In their initial meeting, Hood won over the producers with his enthusiasm, imagination and emotional connection to the material. “Meeting Gavin was a transformative moment,” says McDonough. “I cried at the end of his pitch. That’s what we want people to experience when they see this movie.”

“Gavin was the one, just as Ender is the one,” Hendee says. “He’s a force of nature. Many directors were interested in this film, but his passion and his vision were contagious and compelling. His core ideas for both the writing and the directing of the film, the visual components and the style were all there from the beginning.”

Hood was excited by the potential of this story to transport audiences to a future world very different from our own in order to illuminate issues humans face today. “Science fiction is wonderful at generating discussion about themes and ideas that are important in the contemporary world,” he says. “It allows conversations that might become inflammatory in a political context to take place in an imaginary space.”

Ender’s Game examines critical and timely ideas such as the true meaning of leadership, the balance between good and evil and the justification for war. “Is the way we win as important as winning itself?” says Hood.

“Where’s the line between good and evil, and don’t we all contain both, sometimes in the same moment? Is real leadership the exercise of brutal authority in order to get people to do what you want? Or is it more about drawing them in to get the best out of them? Ender is struggling with these questions throughout the film.”

At its heart, Ender’s Game is a true hero’s journey, according to the screenwriter and director. “A young man leaves the safety of his home to embark on an incredible adventure. He meets various characters who influence him one way or the other, both adults and other children.

In some ways, it’s very much like Tsotsi in that it follows one particular character’s journey and growth closely. On the other hand, it’s quite spectacular visually, so my experience on big visual effects and action movies was very helpful in achieving environments like the zerogravity scenes. I hope that Ender’s Game brings the best of both worlds together.”

Adapting any book into a movie is difficult and Ender’s Game, with its myriad characters and array of subplots, presented some unique hurdles for the screenwriter‐director. “In addition,” notes Hood, “the book is written almost entirely from Ender’s point of view. The author tells you a lot about what the character is thinking and feeling. Our biggest challenge in adapting this was how to preserve the spirit and the intellect of Ender Wiggin without resorting to a great deal of voiceover.”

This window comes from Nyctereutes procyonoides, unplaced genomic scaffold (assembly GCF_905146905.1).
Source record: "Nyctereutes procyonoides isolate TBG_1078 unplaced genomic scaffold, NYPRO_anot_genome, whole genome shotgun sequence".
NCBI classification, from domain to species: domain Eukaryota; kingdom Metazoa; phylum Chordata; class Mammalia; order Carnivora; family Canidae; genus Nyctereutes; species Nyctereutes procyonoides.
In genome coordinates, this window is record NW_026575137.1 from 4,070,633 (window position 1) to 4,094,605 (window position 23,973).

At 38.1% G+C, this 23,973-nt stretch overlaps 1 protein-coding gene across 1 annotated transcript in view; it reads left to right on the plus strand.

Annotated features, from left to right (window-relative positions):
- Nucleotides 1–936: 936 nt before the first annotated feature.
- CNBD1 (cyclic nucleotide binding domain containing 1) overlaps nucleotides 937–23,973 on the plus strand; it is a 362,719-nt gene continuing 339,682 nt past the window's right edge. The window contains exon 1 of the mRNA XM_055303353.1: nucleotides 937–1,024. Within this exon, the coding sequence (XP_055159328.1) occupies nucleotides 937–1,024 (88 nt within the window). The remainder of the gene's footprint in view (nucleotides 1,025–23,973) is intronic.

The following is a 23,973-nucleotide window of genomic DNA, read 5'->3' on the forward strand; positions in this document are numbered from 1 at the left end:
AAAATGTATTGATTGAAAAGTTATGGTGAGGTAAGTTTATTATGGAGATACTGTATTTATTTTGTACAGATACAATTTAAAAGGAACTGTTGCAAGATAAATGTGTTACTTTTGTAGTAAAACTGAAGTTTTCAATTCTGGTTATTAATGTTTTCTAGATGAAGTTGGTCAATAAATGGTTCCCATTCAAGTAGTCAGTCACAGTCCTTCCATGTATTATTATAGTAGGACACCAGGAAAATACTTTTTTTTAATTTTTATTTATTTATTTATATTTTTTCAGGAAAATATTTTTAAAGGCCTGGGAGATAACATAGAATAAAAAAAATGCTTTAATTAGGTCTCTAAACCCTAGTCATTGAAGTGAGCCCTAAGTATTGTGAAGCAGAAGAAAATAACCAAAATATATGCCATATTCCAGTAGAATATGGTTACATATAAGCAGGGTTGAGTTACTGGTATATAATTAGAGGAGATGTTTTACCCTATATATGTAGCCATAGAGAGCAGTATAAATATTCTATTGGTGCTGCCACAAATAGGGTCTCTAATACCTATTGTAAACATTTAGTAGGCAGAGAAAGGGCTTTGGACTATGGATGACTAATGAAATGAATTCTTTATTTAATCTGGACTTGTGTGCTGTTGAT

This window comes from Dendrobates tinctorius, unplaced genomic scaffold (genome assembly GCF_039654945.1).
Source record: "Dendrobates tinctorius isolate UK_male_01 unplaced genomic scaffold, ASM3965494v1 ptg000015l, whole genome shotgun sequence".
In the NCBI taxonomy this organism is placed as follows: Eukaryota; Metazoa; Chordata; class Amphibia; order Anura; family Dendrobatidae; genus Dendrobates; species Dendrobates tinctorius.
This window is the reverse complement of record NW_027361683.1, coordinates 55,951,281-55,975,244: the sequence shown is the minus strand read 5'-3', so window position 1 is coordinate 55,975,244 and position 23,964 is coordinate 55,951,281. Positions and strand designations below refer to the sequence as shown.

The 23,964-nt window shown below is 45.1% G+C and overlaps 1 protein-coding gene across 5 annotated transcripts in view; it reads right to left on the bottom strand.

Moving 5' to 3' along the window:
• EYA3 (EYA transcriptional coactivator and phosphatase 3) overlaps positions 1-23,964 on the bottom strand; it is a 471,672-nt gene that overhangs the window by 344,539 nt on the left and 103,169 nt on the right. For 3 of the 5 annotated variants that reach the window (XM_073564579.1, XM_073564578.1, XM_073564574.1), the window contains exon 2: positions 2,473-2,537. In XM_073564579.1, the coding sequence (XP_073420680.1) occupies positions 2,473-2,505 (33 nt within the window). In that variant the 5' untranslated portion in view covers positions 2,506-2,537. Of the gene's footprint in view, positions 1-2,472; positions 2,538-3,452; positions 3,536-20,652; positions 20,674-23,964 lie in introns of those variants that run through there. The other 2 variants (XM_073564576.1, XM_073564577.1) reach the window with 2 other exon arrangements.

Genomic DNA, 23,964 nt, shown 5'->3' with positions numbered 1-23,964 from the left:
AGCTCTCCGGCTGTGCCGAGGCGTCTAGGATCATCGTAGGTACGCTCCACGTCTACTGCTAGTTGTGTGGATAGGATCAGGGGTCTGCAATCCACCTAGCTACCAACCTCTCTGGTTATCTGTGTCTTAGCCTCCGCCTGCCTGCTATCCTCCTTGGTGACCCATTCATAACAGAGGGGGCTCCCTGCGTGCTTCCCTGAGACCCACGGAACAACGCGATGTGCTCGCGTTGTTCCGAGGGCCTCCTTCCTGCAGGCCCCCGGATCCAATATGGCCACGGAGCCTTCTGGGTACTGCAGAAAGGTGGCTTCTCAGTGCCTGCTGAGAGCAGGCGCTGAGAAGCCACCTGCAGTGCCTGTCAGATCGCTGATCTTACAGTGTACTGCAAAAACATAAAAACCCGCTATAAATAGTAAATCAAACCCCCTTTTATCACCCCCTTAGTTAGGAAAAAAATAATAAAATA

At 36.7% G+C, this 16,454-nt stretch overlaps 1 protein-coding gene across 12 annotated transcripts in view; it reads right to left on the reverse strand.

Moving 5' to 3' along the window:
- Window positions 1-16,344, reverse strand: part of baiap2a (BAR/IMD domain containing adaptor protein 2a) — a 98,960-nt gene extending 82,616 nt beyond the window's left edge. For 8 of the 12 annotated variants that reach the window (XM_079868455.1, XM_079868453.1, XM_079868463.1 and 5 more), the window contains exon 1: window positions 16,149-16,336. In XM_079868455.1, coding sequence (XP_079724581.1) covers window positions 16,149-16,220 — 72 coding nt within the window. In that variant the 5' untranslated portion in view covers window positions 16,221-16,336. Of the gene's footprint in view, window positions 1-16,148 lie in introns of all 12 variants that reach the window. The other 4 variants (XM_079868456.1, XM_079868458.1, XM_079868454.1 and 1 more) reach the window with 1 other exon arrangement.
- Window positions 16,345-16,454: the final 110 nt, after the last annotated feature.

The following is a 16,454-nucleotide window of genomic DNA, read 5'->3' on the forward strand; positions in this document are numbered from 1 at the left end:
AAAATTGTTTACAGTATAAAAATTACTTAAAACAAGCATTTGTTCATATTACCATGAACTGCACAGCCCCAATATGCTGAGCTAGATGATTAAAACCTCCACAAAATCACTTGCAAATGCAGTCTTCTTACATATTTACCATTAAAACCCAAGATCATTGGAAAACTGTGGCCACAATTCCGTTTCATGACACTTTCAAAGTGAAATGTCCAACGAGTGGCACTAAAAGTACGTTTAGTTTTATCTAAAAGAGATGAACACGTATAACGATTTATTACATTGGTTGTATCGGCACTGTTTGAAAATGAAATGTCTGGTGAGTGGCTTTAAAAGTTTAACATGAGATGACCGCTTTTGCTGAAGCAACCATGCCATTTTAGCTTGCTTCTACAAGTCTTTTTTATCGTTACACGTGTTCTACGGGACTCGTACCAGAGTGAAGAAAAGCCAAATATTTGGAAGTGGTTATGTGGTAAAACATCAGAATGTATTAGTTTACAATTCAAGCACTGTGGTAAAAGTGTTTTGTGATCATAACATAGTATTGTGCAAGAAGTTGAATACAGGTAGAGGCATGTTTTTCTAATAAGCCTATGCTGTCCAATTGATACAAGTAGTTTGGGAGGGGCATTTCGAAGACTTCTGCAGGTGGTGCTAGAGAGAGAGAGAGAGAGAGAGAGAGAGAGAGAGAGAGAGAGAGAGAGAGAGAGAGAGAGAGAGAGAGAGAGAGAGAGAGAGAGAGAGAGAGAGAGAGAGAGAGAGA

Faced with Card’s sprawling narrative, Hood compressed the story from six years into one. “At the beginning of the book, Ender is six years old,” says Hood. “At the end, he’s 12. Practically speaking, that would be very difficult to do with an actor, so the first order of business was reorganizing the timeline. Setting it over a period of about a year allowed us to use the same actor throughout.”

He also winnowed the storyline down to a more manageable scope by concentrating on Ender’s struggle to become the leader everyone believes he has the potential to be. “A film is a two‐hour experience, whereas a book is something you read, put down, come back to,” Hood says. “We had enough material for several films, so we had to decide what aspects of the book were most important. We came to focus on Ender’s story.”

Hood worked with the producers for about two years to complete the script—time that gave him a deeper understanding of the characters and the story he wanted audiences to experience. “The process of writing a script gives me a massive amount of preparation, so I think I direct better when I’m working with material that I’ve also had to wrestle with as a writer.”

After dedicating so many years to bringing Ender’s Game to the screen, Hendee is more than satisfied with the outcome. “Ender’s Game has endured almost 30 years because it asks its audience to consider questions about humanity and society, and it never offers easy answers,” she says. “From one end of the political spectrum to the other, no matter what gender or culture, people relate to it.”

And it’s all wrapped up in a rip‐roaring, eye‐popping, sci‐fi adventure, adds Orci. “The themes are adultoriented and so is the film,” says Orci. “But there is also the wish‐fulfillment of going into outer space, learning how to essentially fly in zero‐g, piloting these ships—there’s a true adventure to it. This really is an epic and it doesn’t patronize the audience just because there are young people in the cast. It would be a great story in any venue.”